– metakermit
    Feb 23, 2018 at 18:15

I have more than once instance of PHP running so the other answers did not work for me. This did:

Create a PHP file and open its local url in your browser:

<?php phpinfo(); ?>

The PHP.INI path will be listed close to the top.


1- Find .ini location path

Open Terminal and run command

php --ini

2- copy this path /usr/local/etc/php/7.4/php.ini and open it by command

nano /usr/local/etc/php/7.4/php.ini

3- Make changes and Quit with the keyboard combination Ctrl+X to exit nano

4- run apachectl restart after finish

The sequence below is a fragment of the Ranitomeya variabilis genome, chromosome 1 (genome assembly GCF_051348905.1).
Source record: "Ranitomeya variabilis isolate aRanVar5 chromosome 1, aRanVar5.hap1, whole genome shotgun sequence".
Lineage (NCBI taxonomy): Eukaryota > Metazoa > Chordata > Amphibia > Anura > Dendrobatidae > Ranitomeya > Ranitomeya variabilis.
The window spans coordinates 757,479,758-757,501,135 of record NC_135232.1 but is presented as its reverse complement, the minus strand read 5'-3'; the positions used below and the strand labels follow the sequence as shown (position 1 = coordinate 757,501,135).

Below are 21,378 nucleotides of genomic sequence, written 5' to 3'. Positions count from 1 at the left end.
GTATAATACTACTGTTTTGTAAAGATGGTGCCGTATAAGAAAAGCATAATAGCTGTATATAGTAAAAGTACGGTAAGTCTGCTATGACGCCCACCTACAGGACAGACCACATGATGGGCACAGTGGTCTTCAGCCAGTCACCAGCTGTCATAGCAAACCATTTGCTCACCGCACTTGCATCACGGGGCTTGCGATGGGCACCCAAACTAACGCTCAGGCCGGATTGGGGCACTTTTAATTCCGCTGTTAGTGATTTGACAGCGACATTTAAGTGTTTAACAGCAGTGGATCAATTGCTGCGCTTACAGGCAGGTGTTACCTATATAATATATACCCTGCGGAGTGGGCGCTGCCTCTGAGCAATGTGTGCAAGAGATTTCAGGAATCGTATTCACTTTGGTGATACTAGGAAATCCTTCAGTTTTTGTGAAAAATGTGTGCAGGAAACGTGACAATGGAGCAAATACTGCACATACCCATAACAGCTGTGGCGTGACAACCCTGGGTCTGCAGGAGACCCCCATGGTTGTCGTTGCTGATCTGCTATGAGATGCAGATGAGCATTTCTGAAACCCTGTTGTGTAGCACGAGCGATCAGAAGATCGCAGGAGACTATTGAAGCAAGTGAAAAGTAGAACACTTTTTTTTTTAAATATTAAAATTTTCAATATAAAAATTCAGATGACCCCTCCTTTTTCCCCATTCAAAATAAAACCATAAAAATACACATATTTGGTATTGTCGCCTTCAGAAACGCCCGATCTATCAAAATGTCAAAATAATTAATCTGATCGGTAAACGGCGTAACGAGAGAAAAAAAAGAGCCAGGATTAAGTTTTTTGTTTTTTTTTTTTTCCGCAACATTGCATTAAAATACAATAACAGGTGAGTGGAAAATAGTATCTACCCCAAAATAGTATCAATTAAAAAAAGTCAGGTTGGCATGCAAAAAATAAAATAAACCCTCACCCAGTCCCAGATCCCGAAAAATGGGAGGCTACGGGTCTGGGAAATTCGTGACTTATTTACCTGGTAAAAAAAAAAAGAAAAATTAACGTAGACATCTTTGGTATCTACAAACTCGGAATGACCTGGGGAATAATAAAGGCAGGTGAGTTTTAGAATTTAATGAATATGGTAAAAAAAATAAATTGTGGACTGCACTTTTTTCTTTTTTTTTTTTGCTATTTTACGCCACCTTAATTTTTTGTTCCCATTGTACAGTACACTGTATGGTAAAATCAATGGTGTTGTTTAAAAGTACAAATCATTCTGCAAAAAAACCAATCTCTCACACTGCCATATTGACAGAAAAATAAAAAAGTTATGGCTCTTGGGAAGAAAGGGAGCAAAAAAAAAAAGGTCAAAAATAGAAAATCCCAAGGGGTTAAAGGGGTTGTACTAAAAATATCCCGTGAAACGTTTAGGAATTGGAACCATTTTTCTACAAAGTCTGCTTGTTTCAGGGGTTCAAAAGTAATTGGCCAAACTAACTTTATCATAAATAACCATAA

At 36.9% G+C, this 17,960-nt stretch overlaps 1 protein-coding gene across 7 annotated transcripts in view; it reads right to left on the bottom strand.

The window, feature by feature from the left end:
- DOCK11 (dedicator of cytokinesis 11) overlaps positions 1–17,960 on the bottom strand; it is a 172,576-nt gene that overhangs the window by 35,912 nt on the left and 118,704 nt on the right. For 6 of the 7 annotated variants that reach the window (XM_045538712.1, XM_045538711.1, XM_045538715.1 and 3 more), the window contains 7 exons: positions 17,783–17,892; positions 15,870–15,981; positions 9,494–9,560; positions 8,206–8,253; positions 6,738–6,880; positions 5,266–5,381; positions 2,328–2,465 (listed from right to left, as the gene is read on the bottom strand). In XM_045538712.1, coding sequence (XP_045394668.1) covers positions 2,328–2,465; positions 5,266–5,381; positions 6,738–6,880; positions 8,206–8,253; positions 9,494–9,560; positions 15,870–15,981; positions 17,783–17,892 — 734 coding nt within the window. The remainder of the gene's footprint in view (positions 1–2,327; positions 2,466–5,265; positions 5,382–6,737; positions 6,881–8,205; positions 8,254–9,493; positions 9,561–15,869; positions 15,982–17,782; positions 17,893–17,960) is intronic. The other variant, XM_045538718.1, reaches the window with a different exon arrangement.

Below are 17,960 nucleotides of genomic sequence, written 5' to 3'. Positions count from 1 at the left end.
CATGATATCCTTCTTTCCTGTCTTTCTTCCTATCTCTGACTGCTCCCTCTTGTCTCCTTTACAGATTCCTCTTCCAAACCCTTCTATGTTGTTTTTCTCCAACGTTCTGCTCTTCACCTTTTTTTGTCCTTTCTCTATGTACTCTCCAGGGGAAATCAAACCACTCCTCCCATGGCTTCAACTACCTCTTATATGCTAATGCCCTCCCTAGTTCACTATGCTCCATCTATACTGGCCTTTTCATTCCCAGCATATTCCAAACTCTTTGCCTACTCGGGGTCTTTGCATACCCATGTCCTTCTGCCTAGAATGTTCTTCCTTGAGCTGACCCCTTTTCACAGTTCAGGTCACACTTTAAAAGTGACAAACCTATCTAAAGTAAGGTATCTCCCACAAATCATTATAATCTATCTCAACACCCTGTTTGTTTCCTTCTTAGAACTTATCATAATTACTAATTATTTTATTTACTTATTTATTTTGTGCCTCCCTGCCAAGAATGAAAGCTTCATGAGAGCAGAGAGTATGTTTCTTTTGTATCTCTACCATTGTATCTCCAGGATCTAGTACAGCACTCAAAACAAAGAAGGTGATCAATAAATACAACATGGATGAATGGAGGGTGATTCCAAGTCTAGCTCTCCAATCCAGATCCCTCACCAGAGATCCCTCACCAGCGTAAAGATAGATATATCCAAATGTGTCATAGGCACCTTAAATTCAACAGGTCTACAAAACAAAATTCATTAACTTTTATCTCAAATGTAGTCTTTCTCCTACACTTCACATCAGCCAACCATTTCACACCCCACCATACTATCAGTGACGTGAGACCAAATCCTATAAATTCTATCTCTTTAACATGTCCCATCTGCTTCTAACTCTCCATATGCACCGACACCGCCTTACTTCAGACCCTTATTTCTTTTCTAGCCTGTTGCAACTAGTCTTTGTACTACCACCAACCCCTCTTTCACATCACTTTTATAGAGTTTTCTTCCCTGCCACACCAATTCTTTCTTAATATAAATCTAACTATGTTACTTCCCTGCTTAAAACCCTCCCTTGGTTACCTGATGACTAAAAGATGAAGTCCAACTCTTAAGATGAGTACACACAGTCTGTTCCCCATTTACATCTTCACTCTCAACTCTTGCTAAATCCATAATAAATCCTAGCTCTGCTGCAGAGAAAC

• 1
    this solution works for mac users, because found the pho.ini file is dificult, so whit this solutions i can edit php.ini in my terminal. LIKE 🤟🏻 Dec 15, 2022 at 21:24

This is rather old thread, but I would like to add a further clarification.

If you have a system that has multiple PHP installations (like mine did) the results you get from using the command line tools MAY BE different than what is actually used by the web server. If you are interested in what PHP is being used by the web server, only use the information gathered from a web page that uses the 'phpinfo()' function.

For example, on my system the versions reported by the two different methods were:

Command line: 5.3.26

Web: 5.3.13

For the php.ini file path things were different, too:

Command line: /private/etc/php.ini

Web: /long/path/to/the/file/php.ini

You can find all the possible php.ini files using this:

find / -name php.ini 2>&1 | grep -v "denied" | grep -v "directory"